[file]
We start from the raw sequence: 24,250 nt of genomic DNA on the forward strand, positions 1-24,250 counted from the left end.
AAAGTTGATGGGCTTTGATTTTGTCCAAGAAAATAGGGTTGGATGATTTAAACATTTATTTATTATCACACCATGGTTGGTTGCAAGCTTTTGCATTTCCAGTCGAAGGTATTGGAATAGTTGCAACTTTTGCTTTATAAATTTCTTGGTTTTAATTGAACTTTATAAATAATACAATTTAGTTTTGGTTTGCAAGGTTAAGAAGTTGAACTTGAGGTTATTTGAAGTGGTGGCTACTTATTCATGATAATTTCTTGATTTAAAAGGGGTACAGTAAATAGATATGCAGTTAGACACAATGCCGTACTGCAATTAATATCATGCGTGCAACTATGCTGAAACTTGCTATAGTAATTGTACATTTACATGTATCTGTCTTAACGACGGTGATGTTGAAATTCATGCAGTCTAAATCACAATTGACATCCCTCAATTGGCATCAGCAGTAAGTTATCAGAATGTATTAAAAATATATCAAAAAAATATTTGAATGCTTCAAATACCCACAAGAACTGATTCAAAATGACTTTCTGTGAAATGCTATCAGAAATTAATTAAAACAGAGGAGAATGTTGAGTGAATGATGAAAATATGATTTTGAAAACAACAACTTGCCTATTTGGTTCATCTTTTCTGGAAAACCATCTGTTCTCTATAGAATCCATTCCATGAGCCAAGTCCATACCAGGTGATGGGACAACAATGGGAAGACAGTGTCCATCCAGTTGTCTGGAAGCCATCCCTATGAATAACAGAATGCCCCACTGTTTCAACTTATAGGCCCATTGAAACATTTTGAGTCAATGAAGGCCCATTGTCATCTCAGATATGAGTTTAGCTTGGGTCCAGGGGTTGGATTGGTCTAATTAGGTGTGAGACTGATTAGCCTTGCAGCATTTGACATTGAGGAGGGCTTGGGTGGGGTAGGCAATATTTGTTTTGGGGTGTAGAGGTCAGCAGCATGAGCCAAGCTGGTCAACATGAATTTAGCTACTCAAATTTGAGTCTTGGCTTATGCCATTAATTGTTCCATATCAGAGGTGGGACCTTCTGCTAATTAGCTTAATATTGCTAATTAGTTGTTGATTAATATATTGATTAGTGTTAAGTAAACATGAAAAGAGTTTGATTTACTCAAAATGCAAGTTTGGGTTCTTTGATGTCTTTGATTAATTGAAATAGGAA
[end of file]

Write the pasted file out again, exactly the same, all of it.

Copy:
We start from the raw sequence: 24,250 nt of genomic DNA on the forward strand, positions 1-24,250 counted from the left end.
AAAGTTGATGGGCTTTGATTTTGTCCAAGAAAATAGGGTTGGATGATTTAAACATTTATTTATTATCACACCATGGTTGGTTGCAAGCTTTTGCATTTCCAGTCGAAGGTATTGGAATAGTTGCAACTTTTGCTTTATAAATTTCTTGGTTTTAATTGAACTTTATAAATAATACAATTTAGTTTTGGTTTGCAAGGTTAAGAAGTTGAACTTGAGGTTATTTGAAGTGGTGGCTACTTATTCATGATAATTTCTTGATTTAAAAGGGGTACAGTAAATAGATATGCAGTTAGACACAATGCCGTACTGCAATTAATATCATGCGTGCAACTATGCTGAAACTTGCTATAGTAATTGTACATTTACATGTATCTGTCTTAACGACGGTGATGTTGAAATTCATGCAGTCTAAATCACAATTGACATCCCTCAATTGGCATCAGCAGTAAGTTATCAGAATGTATTAAAAATATATCAAAAAAATATTTGAATGCTTCAAATACCCACAAGAACTGATTCAAAATGACTTTCTGTGAAATGCTATCAGAAATTAATTAAAACAGAGGAGAATGTTGAGTGAATGATGAAAATATGATTTTGAAAACAACAACTTGCCTATTTGGTTCATCTTTTCTGGAAAACCATCTGTTCTCTATAGAATCCATTCCATGAGCCAAGTCCATACCAGGTGATGGGACAACAATGGGAAGACAGTGTCCATCCAGTTGTCTGGAAGCCATCCCTATGAATAACAGAATGCCCCACTGTTTCAACTTATAGGCCCATTGAAACATTTTGAGTCAATGAAGGCCCATTGTCATCTCAGATATGAGTTTAGCTTGGGTCCAGGGGTTGGATTGGTCTAATTAGGTGTGAGACTGATTAGCCTTGCAGCATTTGACATTGAGGAGGGCTTGGGTGGGGTAGGCAATATTTGTTTTGGGGTGTAGAGGTCAGCAGCATGAGCCAAGCTGGTCAACATGAATTTAGCTACTCAAATTTGAGTCTTGGCTTATGCCATTAATTGTTCCATATCAGAGGTGGGACCTTCTGCTAATTAGCTTAATATTGCTAATTAGTTGTTGATTAATATATTGATTAGTGTTAAGTAAACATGAAAAGAGTTTGATTTACTCAAAATGCAAGTTTGGGTTCTTTGATGTCTTTGATTAATTGAAATAGGAA